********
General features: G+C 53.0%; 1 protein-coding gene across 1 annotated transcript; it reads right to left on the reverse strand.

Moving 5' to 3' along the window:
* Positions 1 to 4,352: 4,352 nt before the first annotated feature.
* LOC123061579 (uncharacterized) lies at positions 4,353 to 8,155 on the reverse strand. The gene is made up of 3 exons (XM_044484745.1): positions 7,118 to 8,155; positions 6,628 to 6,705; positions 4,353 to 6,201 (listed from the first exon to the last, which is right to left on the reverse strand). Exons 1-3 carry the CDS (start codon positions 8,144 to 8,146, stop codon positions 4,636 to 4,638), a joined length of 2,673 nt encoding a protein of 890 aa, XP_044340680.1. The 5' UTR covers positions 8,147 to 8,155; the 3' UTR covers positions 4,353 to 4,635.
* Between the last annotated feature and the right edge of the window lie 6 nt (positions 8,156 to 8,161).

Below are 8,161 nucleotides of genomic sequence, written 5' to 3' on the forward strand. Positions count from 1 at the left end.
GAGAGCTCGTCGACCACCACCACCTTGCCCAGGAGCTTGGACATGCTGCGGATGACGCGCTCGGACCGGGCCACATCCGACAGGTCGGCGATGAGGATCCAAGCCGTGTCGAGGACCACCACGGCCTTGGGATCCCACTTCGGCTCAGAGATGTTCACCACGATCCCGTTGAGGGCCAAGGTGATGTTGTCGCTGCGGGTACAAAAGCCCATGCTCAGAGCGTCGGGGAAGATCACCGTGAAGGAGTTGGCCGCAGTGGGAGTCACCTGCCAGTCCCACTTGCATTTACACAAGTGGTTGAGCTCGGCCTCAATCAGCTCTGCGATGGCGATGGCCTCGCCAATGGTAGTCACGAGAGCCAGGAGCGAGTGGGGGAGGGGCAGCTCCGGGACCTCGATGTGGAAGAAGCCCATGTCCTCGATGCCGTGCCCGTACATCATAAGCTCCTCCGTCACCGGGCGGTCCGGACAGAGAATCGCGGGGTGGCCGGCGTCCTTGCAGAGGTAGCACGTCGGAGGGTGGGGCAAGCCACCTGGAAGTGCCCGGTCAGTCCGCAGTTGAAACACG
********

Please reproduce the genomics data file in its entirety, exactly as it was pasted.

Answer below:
General features: G+C 53.0%; 1 protein-coding gene across 1 annotated transcript; it reads right to left on the reverse strand.

Moving 5' to 3' along the window:
* Positions 1 to 4,352: 4,352 nt before the first annotated feature.
* LOC123061579 (uncharacterized) lies at positions 4,353 to 8,155 on the reverse strand. The gene is made up of 3 exons (XM_044484745.1): positions 7,118 to 8,155; positions 6,628 to 6,705; positions 4,353 to 6,201 (listed from the first exon to the last, which is right to left on the reverse strand). Exons 1-3 carry the CDS (start codon positions 8,144 to 8,146, stop codon positions 4,636 to 4,638), a joined length of 2,673 nt encoding a protein of 890 aa, XP_044340680.1. The 5' UTR covers positions 8,147 to 8,155; the 3' UTR covers positions 4,353 to 4,635.
* Between the last annotated feature and the right edge of the window lie 6 nt (positions 8,156 to 8,161).

Below are 8,161 nucleotides of genomic sequence, written 5' to 3' on the forward strand. Positions count from 1 at the left end.
GAGAGCTCGTCGACCACCACCACCTTGCCCAGGAGCTTGGACATGCTGCGGATGACGCGCTCGGACCGGGCCACATCCGACAGGTCGGCGATGAGGATCCAAGCCGTGTCGAGGACCACCACGGCCTTGGGATCCCACTTCGGCTCAGAGATGTTCACCACGATCCCGTTGAGGGCCAAGGTGATGTTGTCGCTGCGGGTACAAAAGCCCATGCTCAGAGCGTCGGGGAAGATCACCGTGAAGGAGTTGGCCGCAGTGGGAGTCACCTGCCAGTCCCACTTGCATTTACACAAGTGGTTGAGCTCGGCCTCAATCAGCTCTGCGATGGCGATGGCCTCGCCAATGGTAGTCACGAGAGCCAGGAGCGAGTGGGGGAGGGGCAGCTCCGGGACCTCGATGTGGAAGAAGCCCATGTCCTCGATGCCGTGCCCGTACATCATAAGCTCCTCCGTCACCGGGCGGTCCGGACAGAGAATCGCGGGGTGGCCGGCGTCCTTGCAGAGGTAGCACGTCGGAGGGTGGGGCAAGCCACCTGGAAGTGCCCGGTCAGTCCGCAGTTGAAACACG